Interesting Facts About The Holocaust

    interesting facts

  • (Interesting Fact) During the days in which exploration of the states was prominent, the lechuguila species created a deadly obstacle for those who were exploring the southwest by ways of horses, because when riding, the leaves which were very sharp would puncture the horses’ legs.
  • (Interesting Fact(s)) It is estimated that enough straw is incinerated each year in the U.S. to build 5 million 2000 square foot homes.
  • (Interesting Fact) A reference to the fire side of Hailfire Peaks was made by Gobi in Banjo-Kazooie (when you meet him at Click Clock Woods).

    about the

  • Oxford Dictionary for Writers & Editors
  • Qatsi films: “It’s not that we use technology, we live technology. Technology has become as ubiquitous as the air we breathe, so we are no longer conscious of its presence.


  • The mass murder of Jews under the German Nazi regime during the period 1941–45. More than 6 million European Jews, as well as members of other persecuted groups, such as gypsies and homosexuals, were murdered at concentration camps such as Auschwitz
  • Destruction or slaughter on a mass scale, esp. caused by fire or nuclear war
  • A Jewish sacrificial offering that is burned completely on an altar
  • an act of mass destruction and loss of life (especially in war or by fire); “a nuclear holocaust”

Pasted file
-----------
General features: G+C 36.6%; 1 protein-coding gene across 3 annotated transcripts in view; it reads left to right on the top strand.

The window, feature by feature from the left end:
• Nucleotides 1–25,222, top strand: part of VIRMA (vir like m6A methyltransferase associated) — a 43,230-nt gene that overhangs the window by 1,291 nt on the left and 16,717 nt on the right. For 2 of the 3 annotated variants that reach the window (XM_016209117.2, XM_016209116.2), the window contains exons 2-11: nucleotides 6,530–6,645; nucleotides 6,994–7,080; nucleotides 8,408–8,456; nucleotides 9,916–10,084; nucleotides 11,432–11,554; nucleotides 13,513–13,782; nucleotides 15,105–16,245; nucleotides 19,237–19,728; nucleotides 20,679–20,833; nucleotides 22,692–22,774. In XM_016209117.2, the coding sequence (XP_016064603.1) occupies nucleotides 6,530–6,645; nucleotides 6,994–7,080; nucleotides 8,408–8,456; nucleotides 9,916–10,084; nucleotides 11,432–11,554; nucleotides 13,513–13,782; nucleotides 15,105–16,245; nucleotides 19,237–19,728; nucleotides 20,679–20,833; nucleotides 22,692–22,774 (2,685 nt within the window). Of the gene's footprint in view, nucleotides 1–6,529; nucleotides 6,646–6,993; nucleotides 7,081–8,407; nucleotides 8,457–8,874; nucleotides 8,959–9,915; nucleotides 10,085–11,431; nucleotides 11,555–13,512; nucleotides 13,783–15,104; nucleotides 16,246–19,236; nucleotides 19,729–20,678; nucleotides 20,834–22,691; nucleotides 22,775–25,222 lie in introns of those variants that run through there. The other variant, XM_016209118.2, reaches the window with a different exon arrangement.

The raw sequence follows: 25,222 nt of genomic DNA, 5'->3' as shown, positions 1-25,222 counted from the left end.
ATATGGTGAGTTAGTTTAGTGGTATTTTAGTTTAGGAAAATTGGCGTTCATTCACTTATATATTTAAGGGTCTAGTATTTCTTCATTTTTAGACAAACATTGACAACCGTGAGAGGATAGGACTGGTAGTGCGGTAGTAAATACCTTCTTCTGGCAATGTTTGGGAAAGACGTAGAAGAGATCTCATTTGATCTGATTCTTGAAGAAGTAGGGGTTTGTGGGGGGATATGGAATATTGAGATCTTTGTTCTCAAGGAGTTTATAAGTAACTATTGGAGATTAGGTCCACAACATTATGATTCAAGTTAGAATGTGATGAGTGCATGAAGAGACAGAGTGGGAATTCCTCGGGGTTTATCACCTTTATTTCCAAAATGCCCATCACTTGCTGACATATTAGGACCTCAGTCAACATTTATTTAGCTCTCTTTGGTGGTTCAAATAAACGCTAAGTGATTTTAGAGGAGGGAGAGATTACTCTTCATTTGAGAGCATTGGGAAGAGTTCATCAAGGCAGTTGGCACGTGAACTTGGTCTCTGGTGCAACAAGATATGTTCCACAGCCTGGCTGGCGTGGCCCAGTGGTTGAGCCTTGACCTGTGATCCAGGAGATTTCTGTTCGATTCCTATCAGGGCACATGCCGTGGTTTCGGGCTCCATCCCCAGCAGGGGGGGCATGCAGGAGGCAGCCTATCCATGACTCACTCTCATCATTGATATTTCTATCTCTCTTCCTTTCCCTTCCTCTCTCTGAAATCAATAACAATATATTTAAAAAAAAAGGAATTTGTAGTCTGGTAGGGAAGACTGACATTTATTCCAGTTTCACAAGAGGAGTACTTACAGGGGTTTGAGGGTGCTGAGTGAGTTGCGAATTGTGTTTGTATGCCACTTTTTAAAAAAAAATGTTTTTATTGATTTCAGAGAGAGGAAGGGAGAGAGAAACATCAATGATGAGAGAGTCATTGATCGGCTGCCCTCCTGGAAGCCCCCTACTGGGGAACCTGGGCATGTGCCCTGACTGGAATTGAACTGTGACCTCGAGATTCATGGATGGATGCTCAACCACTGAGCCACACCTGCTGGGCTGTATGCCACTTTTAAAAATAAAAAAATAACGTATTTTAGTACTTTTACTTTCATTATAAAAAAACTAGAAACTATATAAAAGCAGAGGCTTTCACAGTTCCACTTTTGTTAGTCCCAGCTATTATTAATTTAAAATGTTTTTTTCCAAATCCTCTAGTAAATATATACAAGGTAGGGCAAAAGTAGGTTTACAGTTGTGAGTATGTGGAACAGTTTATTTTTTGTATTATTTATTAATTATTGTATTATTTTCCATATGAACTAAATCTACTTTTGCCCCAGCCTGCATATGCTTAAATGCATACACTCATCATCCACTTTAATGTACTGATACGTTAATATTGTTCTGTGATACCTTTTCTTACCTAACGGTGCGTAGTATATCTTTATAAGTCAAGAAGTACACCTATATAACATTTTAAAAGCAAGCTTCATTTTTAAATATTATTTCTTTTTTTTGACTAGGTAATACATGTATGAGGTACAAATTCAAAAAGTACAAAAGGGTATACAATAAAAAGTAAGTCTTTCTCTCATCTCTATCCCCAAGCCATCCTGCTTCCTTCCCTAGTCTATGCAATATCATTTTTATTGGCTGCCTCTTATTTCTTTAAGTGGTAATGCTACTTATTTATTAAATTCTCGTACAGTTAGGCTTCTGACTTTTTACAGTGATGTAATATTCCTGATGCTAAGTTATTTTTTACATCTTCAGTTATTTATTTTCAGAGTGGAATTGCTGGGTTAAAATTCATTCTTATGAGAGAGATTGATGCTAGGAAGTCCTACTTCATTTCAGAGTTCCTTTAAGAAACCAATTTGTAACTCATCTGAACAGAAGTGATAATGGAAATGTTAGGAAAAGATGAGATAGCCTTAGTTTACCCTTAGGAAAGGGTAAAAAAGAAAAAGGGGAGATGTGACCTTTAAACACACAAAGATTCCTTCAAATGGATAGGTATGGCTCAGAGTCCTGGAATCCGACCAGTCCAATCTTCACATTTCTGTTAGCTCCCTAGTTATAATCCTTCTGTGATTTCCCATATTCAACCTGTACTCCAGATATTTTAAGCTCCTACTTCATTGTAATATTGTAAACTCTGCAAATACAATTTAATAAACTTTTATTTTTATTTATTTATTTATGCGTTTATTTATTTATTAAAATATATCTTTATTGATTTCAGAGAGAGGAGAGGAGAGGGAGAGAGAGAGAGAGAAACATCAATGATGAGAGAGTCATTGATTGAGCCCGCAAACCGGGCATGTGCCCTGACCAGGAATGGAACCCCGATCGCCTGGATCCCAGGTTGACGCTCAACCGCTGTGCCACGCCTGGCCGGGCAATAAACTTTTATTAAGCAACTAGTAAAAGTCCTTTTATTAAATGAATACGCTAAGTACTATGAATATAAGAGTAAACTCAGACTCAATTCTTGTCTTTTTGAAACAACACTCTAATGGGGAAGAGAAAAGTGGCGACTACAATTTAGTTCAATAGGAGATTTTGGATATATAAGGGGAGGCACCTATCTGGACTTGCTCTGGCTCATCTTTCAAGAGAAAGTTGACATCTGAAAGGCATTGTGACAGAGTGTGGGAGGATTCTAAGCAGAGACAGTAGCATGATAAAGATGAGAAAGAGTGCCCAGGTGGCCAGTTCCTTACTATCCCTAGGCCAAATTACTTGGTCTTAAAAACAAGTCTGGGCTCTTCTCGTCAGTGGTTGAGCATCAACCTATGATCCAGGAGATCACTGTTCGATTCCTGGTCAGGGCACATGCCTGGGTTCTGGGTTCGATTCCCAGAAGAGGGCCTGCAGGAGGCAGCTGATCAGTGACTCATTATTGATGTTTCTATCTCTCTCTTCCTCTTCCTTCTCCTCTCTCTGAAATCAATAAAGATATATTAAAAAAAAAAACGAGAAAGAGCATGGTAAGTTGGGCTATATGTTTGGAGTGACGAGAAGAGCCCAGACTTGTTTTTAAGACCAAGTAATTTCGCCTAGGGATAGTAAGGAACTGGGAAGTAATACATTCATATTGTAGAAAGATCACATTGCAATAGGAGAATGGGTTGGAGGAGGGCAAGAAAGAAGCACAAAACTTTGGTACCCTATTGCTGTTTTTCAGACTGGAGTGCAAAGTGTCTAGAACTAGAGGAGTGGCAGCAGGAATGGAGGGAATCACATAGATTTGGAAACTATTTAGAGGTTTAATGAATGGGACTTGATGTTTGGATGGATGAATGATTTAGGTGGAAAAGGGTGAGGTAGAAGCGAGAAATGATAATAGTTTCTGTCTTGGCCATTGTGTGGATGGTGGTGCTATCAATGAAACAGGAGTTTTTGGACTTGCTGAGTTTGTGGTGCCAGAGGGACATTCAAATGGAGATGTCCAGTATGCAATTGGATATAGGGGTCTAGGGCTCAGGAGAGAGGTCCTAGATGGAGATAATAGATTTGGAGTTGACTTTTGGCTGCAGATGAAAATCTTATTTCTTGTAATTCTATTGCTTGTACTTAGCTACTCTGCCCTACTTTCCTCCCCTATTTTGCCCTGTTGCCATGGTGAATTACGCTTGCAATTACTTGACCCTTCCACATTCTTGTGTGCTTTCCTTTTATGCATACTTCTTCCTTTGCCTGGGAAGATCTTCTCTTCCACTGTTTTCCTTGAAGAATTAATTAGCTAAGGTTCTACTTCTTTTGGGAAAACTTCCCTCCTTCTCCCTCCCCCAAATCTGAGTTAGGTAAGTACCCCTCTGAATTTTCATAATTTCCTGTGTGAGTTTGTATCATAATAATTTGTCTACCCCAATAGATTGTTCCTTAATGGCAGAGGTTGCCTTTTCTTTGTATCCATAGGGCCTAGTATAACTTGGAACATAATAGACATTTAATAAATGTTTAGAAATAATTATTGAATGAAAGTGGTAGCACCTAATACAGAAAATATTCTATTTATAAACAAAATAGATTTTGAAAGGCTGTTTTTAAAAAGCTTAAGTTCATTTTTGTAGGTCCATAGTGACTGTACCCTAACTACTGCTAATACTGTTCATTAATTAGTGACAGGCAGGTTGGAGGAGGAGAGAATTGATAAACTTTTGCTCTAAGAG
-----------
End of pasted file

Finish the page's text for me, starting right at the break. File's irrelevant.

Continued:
• the mass murder of Jews under the German Nazi regime from 1941 until 1945
  • Holocaust is a progressive heavy metal band based in Edinburgh, Scotland. Founded in 1977 while still at high school, the original lineup (featuring guitarists John Mortimer and Ed Dudley, vocalist Gary Lettice, bassist Robin Begg and drummer Paul Collins) became part of the New Wave of British

interesting facts about the holocaust

interesting facts about the holocaust – The Greatest

The Greatest Skating Race: A World War II Story from the Netherlands
The Greatest Skating Race: A World War II Story from the Netherlands
“You’re a strong skater, Piet, and you have a quick mind. This is why I know you’ll succeed in this important task. I wouldn’t ask you to do this if I didn’t know it could be done.”
In 1941 Piet, a young Dutch boy from Sluis, gets the assignment of a lifetime: He must skate along the frozen canals of the Netherlands and across the Belgian border, in order to guide two neighborhood children to their aunt’s house in Brugge, where the children will remain for the duration of World War II. Their father has been taken by German soldiers, and the children are no longer safe in Sluis — but the journey with Piet, past soldiers and enemies, is fraught with danger.
Along the treacherous path to Belgium the three children skate using every bit of speed, courage, and strength they can muster. All the time they try to appear like innocent schoolchildren simply out for a skate, for if the German soldiers discover their escape plan, the children will be in grave trouble. During the journey Piet thinks about his hero, Pim Mulier — the first person to ever skate the Elfstedentocht, the famous and prestigious Eleven Towns Race that takes place in his country. For years Piet has dreamed of proving that he is a skater as brave and strong as Pim Mulier — but he had never imagined that his test would fall under such dangerous circumstances.
Louise Borden’s moving text captures all the tension, excitement, and fear that comes with Piet’s mission, while Niki Daly’s evocative illustrations bring the children and their perilous journey into vivid focus.

odard, Mieville & Lynne Sachs: Movie-making and the Stubborn, Unruly Galaxy of Childhood